Conisation of the cervix under general anaesthesia

The purpose of this leaflet is to provide the patient with information on the purpose, nature and course of the surgical procedure, preparation for the procedure and recovery after the procedure.  

Cervical conisation is a surgical treatment in which a conical piece of tissue is removed from the outer part of the cervix.

The purpose of conisation is to cut out the area of the cervix with altered cells. Cervical conisation is performed on patients with moderate to severe cervical dysplasia.

In the case of dysplasia, cell growth is impaired. In moderate dysplasia, changes include one-half to two-thirds of the surface epithelium of the cervix. In the case of severe dysplasia, the growth of whole surface epithelium cells is disrupted, but the altered cells do not penetrate deeper into the basal plate of the basal layer.

Before surgery

In order to avoid vomiting and prevent the acidic stomach contents from entering the lungs, you must not eat for six hours and not drink for at least four hours prior to surgery. You should also not smoke or chew gum. If you have a chronic illness (e.g. arterial hypertension, asthma) and you have been prescribed treatment, take your daily medications the morning of the procedure. You are allowed to take a few sips of water to swallow the tablets. The only exceptions are diabetes medications, which are usually not taken without eating.

Empty your bladder before the surgery.

To reduce the risk of complications, please inform your doctor before the surgery:

  • of your state of health, including all illnesses and medications you are taking regularly;
  • if you have a pacemaker; and
  • of your known allergies to medications.

Course of the surgery

The conisation of the cervix is performed by a gynaecologist and the surgery is performed under general anaesthesia.

The conical part of the cervix is removed with an electric loop or a scalpel. The removed tissue sample will be examined histologically.

Possible complications

Complications may occur during the surgery.

Possible complications include:

  • allergic reactions to administered medications;
  • bleeding that may occur immediately after conisation or up to one to two weeks later.

If an electric loop is used to perform the operation, the skin in the electrode area may be damaged. Electric vaginal ulcers can also occur on the vaginal mucosa and labia. A late complication in the form of a fistula may occur between the bladder and the vagina or between the vagina and the rectum.

The abovementioned complications are very rare.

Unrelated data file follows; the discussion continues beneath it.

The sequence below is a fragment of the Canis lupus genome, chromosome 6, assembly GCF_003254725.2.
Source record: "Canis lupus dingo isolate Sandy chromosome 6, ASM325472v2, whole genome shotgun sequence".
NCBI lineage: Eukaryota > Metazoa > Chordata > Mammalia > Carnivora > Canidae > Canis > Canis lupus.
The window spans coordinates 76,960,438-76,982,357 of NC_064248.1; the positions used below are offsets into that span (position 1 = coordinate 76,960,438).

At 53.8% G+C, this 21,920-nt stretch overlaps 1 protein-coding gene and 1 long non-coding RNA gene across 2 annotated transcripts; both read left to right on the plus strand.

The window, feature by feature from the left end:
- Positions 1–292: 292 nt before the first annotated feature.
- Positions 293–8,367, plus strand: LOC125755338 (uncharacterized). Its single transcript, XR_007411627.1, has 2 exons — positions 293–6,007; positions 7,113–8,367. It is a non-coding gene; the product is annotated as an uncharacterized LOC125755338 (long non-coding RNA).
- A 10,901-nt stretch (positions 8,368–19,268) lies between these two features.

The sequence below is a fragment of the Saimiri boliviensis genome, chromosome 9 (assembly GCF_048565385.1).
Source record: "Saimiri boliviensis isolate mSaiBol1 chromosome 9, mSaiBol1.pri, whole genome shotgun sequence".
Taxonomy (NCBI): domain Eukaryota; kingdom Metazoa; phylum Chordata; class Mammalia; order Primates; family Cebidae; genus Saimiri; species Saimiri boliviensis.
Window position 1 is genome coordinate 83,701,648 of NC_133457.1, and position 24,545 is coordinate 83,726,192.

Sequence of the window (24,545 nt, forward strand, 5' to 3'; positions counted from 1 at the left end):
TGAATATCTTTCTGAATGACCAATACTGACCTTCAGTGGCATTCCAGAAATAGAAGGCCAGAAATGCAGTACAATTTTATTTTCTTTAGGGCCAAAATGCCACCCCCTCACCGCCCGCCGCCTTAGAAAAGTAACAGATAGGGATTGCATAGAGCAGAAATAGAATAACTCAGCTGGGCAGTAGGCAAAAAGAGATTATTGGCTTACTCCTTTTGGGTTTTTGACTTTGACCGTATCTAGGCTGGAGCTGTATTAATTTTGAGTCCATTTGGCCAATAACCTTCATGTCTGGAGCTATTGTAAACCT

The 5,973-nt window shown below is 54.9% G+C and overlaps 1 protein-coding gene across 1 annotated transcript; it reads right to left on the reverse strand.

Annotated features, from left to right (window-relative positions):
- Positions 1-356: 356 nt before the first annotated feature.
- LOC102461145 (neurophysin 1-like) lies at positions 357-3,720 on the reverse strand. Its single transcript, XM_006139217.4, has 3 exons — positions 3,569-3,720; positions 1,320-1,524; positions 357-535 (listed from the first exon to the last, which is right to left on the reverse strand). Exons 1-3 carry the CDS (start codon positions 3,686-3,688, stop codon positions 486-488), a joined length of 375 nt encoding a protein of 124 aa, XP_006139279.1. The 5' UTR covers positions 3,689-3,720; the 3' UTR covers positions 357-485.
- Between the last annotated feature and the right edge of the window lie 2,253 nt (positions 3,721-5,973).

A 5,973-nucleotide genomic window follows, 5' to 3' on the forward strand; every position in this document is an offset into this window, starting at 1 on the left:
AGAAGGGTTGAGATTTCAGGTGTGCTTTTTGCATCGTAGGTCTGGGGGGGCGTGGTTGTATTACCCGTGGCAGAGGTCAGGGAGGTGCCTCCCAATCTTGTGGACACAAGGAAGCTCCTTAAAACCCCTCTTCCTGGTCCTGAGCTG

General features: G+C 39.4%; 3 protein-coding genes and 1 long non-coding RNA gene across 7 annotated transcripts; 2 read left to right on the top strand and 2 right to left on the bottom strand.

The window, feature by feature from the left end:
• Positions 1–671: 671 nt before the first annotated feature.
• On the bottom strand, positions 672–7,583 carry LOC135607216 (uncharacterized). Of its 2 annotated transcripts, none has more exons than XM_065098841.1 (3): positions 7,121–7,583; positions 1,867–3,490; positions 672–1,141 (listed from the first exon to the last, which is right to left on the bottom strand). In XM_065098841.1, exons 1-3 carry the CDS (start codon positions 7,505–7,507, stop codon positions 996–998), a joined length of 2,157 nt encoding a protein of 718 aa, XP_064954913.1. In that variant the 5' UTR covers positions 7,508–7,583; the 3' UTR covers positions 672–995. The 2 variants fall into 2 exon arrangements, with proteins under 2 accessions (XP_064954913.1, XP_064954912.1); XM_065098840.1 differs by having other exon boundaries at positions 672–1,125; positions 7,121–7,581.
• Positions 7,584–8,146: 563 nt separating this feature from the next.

Postoperative period

You will be in the hospital for a few hours after the surgery. Once you have recovered from anaesthesia and the venous cannula has been removed, you can leave the hospital. If your surgery was performed under general anaesthesia, you should not drive or perform any other activities requiring a rapid response on this day, as medications used for anaesthesia may slow down your reaction rate.

After conisation, the cervix heals within five weeks. There may be a small amount of bleeding and an unpleasant smelling discharge during this period. Here are some tips to help you get better:

  • In those five weeks, it is forbidden to have sexual intercourse, take a bath or swim, as these activities can cause bleeding or inflammation.
  • Physical exertion and exercise should be avoided for three weeks.
  • It is not recommended to use tampons (even during menstruation) or vaginal balls for four to six weeks.

Postoperative bleeding is most common between the 6th and 14th day after surgery. Occasionally, mild lower abdominal pain may occur after conisation. Some patients experience numb pain in the lower abdomen on the first day after conisation.

Please note! If you develop heavy bleeding, a fever or severe lower abdominal pain, you should contact the Women's Clinic emergency on-call room at 18 Ravi St, Tallinn.

Unless you have been told otherwise, you can find out the results of the histological examination from your outpatient gynaecologist.

If you have any questions or need more information, please consult your doctor.


Approved by the decision of the Care Quality Commission of East Tallinn Central Hospital on 20.04.2022 (protocol no. 6-22)